Its stock price ended 2015 down almost 40 percent. Blunting sales prospects has been a stronger dollar, which hurts its export business. An important slice of its revenue comes from China, where the economy has slowed.

On the other hand, Cummins is a solid and fairly straightforward company. While its industry is particularly cyclical, Cummins’ dividends have surged higher over the past five years. Its $3.51 per-share annual dividend in 2015 compares with just 88 cents per share in 2010.

Cummins recently raised its quarterly dividend to 97.5 cents a share from 78 cents.

“When you see a high yield, you have to do your homework,” said Farra. “If a company has a high yield because its business has stumbled, you have to ask, ‘Is it a one-time decline in earnings or is this a longer-term trend?’”

The Indiana company with the best track record in that regard is Evansville-based Vectren.

For years, the gas and electric utility holding company has been named among the nation’s “dividend kings” on any number of investing websites.

“We’ve increased the dividend for 56 straight years,” said Chief Financial Officer and Senior Vice President Susan Hardwick.

In late 2015, its dividend was raised 5.5 percent—to 40 cents a share from 38 cents. That puts its dividend yield at about 3.8 percent.

In 2014, Vectren announced long-term financial targets of 5 percent to 7 percent per year, and said dividends would grow at the same pace. Vectren’s stock price ended the year down 6 percent.

Generally, the regulated utility industry has been seen as a secure investment, given its captive ratepayer base and ability to recover from those ratepayers the cost of capital expenditures.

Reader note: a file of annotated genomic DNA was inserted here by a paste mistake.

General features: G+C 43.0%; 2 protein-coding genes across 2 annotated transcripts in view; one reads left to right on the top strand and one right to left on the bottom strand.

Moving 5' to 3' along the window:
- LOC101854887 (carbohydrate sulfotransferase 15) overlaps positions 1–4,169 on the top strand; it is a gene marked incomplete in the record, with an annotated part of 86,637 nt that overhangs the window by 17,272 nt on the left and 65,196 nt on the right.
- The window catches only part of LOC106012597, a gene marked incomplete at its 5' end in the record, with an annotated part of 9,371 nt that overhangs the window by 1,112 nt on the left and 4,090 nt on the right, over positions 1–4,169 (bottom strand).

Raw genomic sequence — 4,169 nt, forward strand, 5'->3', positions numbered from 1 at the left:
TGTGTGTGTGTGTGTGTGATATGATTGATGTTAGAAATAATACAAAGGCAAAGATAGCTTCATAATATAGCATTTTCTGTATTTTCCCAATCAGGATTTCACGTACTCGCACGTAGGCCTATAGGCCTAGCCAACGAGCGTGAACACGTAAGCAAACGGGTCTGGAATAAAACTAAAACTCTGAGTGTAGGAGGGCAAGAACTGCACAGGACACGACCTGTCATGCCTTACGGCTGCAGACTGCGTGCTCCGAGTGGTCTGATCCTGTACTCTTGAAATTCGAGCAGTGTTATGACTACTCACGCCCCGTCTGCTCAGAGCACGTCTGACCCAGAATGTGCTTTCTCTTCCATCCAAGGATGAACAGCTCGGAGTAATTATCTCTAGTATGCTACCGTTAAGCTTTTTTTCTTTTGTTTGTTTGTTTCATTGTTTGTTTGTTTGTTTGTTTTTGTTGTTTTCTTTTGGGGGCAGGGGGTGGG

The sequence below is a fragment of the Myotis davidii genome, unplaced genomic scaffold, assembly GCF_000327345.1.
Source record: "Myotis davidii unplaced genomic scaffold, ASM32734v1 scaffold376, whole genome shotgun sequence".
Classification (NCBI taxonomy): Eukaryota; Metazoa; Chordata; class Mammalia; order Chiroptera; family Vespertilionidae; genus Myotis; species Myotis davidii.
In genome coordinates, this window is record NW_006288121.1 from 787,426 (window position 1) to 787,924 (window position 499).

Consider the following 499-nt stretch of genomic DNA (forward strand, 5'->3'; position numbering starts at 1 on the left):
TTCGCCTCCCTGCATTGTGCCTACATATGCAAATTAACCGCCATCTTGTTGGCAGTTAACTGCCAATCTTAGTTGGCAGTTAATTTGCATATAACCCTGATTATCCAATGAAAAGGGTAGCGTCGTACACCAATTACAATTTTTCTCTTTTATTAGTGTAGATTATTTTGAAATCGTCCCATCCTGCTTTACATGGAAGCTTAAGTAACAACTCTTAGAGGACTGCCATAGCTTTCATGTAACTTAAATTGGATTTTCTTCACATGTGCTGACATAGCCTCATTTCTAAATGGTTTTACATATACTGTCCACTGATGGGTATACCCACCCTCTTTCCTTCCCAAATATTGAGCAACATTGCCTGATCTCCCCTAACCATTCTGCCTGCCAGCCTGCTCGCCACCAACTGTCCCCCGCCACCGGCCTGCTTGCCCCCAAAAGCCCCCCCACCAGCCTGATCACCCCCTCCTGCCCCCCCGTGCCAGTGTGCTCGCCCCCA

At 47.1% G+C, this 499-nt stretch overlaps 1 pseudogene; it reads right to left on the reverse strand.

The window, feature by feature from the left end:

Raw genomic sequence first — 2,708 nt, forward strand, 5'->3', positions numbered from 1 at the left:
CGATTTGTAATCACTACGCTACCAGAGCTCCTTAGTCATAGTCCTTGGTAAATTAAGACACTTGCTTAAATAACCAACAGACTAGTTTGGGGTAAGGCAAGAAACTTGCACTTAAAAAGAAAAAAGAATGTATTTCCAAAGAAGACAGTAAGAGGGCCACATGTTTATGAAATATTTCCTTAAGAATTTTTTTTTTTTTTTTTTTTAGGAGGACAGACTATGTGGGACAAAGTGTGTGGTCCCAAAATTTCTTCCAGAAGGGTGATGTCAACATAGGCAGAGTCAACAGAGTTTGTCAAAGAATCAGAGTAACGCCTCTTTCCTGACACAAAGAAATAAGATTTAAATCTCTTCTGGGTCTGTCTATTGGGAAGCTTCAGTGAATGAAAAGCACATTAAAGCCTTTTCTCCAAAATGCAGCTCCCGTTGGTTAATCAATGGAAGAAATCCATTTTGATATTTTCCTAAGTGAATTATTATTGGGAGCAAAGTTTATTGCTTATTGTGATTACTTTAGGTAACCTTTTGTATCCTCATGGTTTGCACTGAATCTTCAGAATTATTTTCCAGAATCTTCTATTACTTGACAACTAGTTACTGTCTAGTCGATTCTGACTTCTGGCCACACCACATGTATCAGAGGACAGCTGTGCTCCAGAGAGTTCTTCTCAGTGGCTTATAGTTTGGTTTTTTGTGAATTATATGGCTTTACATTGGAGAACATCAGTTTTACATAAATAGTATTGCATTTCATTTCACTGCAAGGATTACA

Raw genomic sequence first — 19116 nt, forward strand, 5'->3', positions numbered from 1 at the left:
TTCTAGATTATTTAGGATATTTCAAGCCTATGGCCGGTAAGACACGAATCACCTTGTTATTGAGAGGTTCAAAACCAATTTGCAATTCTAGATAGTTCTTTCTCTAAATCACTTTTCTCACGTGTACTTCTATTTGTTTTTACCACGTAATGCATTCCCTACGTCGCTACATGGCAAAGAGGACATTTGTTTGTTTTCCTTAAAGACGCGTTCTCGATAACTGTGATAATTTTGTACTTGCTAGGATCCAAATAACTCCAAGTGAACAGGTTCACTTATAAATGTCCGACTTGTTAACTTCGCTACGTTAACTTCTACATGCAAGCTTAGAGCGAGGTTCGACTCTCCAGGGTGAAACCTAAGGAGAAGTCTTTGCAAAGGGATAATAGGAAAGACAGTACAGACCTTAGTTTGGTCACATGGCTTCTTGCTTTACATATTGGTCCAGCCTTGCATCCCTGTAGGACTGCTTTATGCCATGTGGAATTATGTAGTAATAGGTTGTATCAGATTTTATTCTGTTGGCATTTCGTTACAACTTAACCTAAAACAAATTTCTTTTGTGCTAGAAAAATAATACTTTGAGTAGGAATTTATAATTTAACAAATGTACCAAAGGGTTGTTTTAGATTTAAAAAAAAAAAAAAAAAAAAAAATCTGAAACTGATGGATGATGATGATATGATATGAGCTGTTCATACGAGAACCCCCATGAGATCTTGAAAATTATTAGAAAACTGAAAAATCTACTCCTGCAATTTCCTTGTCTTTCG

One advantage to the company of offering a consistently growing dividend is that it helps attract investors, Hardwick said. That ability to raise capital can help a company rely less on debt, the cost of which is rising as interest rates nudge higher.

“People like the certainty that comes with utility earnings and a dividend,” Hardwick said.

Dividends awake

Meanwhile, two of Indiana’s corporate titans that have had consistent dividends in recent years—consistently flat, that is—are finally putting a log on the dividend fire.

Eli Lilly’s dividend was unchanged from 2009 to 2013, in a long spell marked by the expiration of patents on blockbuster drugs and resulting decline in sales. In late 2014, it boosted its dividend for the first time in 24 quarters—by a penny. It added another penny in December, bringing the annual dividend per share to $2.04.

A penny or so more in quarterly dividend might not sound like much. But as CEO John Lechleiter said in 2014: “The increase in our dividend signals continued confidence in Lilly’s future and confirms our commitment to return additional cash to shareholders.”

Lilly has increased the annual dividend more than 40-fold since 1972. Until impending patent expirations caused the company to forgo a dividend increase in 2010, it had announced dividend increases for 42 consecutive years.

Lilly’s stock ended 2015 up over 20 percent. Its dividend yield is about 2.4 percent, which isn’t screaming but is better than the pharmaceutical industry average.

Another large Indianapolis company whose dividend had been asleep for years, Duke Realty, increased its dividend by 1 cent, or 5.9 percent, in November.